I think 9 days to get the results for the Covid-19 tests is just too pathetically long. I wonder if that's how long it takes for all the Covid-19 tests throughout Malaysia, or is that just for Sabah? We need to solve this problem first. There are also many other people who were in close contact with infected people, but refusing to come forward to be tested for the disease. And let's not forget that there are still some people who are not heeding the MCO. If just a small percentage of them are positive of the disease, that's good enough to destroy the MCO strategy to fight Covid-19. The chain has not in fact been broken, and extending the MCO is bound to be in vain.

The authority should seriously find ways to achieve fast testing and quick results so that positive cases could be isolated faster; shore up enforcement of the MCO by hunting those who've been in close contact with infected people, and imposing heavier punishments upon those who're not heeding the MCO. All these should be dealt with first for the MCO to be effective.

Tuesday, April 7, 2020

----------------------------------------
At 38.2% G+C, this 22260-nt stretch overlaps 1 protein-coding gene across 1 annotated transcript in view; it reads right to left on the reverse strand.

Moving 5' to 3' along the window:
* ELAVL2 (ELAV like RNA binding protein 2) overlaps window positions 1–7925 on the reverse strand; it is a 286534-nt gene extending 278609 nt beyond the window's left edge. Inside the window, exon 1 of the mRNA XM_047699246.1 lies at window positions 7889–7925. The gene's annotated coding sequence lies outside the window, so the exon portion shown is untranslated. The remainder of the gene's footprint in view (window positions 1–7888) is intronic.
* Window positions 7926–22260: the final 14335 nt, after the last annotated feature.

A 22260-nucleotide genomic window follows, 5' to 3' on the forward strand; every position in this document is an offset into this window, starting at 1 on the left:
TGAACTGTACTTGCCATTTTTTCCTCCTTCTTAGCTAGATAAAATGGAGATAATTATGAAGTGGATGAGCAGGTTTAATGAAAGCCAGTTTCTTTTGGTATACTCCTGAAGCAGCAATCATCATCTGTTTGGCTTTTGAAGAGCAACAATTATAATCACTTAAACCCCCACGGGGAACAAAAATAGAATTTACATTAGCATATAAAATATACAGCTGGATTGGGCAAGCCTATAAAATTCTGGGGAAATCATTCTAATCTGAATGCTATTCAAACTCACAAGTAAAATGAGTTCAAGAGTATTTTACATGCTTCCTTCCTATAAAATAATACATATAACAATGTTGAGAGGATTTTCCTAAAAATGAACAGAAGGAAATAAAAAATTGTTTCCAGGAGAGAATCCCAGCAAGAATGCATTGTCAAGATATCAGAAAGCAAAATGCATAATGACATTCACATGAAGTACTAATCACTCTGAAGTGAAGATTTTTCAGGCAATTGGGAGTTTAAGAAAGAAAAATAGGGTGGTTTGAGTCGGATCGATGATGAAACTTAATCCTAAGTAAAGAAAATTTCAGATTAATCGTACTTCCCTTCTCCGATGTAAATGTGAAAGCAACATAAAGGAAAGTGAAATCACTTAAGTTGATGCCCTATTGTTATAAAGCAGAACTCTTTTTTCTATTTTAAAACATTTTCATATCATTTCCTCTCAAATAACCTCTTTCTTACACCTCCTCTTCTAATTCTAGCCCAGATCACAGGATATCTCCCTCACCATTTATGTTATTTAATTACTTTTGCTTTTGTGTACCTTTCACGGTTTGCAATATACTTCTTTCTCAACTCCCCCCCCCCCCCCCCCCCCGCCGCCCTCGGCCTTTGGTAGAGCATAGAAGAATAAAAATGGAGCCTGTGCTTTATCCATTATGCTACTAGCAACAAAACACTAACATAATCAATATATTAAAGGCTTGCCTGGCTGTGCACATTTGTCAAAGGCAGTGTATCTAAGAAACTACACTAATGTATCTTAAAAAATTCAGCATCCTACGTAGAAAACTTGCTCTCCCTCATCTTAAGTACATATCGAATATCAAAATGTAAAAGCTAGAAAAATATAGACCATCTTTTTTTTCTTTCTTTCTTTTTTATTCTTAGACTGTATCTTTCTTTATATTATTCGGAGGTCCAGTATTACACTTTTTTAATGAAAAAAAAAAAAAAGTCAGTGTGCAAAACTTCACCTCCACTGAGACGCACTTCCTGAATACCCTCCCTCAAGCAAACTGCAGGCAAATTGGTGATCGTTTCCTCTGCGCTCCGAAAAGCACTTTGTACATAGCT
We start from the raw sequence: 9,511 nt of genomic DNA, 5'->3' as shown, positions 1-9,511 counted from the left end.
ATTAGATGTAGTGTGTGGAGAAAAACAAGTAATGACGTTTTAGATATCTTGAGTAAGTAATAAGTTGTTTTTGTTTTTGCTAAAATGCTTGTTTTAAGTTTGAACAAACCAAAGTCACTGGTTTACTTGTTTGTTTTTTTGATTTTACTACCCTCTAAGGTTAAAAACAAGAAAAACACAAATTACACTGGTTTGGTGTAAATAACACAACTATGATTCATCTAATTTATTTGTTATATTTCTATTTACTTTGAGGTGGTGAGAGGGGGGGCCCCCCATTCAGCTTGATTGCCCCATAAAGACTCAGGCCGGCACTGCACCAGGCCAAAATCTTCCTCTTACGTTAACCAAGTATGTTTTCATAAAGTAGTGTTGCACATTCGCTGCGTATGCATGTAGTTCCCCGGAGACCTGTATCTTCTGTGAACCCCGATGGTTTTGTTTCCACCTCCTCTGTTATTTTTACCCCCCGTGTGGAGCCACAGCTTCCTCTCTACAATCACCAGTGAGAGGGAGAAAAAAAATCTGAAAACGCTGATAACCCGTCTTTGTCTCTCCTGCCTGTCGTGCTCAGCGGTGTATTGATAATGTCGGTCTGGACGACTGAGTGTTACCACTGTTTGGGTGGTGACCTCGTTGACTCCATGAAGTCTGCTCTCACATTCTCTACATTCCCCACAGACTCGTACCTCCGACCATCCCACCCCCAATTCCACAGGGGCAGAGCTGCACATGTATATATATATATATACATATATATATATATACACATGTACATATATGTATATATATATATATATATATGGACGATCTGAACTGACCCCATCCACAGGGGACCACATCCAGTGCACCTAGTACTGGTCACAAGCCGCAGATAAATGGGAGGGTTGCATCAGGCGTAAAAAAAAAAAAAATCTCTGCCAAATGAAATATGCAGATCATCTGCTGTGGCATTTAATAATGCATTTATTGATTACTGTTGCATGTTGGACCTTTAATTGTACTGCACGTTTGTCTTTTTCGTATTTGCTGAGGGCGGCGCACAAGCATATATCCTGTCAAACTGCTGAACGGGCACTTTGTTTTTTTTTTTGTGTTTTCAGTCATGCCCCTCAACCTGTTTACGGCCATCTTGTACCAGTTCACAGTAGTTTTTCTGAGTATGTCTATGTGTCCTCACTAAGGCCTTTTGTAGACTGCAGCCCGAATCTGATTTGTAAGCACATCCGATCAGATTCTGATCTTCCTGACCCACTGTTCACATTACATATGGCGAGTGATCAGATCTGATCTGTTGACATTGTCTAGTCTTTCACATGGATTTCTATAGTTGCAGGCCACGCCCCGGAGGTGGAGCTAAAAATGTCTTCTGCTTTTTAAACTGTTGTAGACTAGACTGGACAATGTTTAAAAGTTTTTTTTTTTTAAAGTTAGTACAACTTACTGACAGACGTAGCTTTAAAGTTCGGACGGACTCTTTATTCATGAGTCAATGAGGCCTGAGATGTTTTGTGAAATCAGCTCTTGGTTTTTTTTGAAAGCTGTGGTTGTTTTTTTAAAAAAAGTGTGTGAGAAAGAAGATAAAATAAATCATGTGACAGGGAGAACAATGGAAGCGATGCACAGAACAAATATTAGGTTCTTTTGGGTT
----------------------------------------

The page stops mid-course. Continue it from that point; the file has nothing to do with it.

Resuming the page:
Value of a Challenge

The Movement Control Order (MCO) in Malaysia is quite an eye opener for most of us. Though not exactly amounting to a house arrest, it's in fact very close to one. It takes a bit of effort to adapt to the lifestyle of being confined at home, though in this case we're still allowed to go out for food supplies and essential items. I'm not sure if I'd ever get used to spending so much time in my home.

People have been asking me on several occasions in the past, why I'd run the marathons, race the Ironman and the swimathon, and the likes. My answer has always been the same—because I'm blessed with a reasonably healthy body, and I'd like to do what I can do with it while I still can. For there are people out there who were born without limbs or confined to a wheelchair; they're probably longing to be able to run the marathons. There is almost no limit to the lust for freedom. One of these days, I will be too old to run marathons or race the Ironman; perhaps I, too, will be spending my days sitting in a wheelchair, in a diaper. But if ever that time comes, there is no regrets, for I have lived my life to the fullest; I have achieved what I challenged myself to achieve. And if I failed to achieve what I set out to accomplish, then that's fine too. Sometimes in life the value of the challenge is in the journey, and less of the final destination.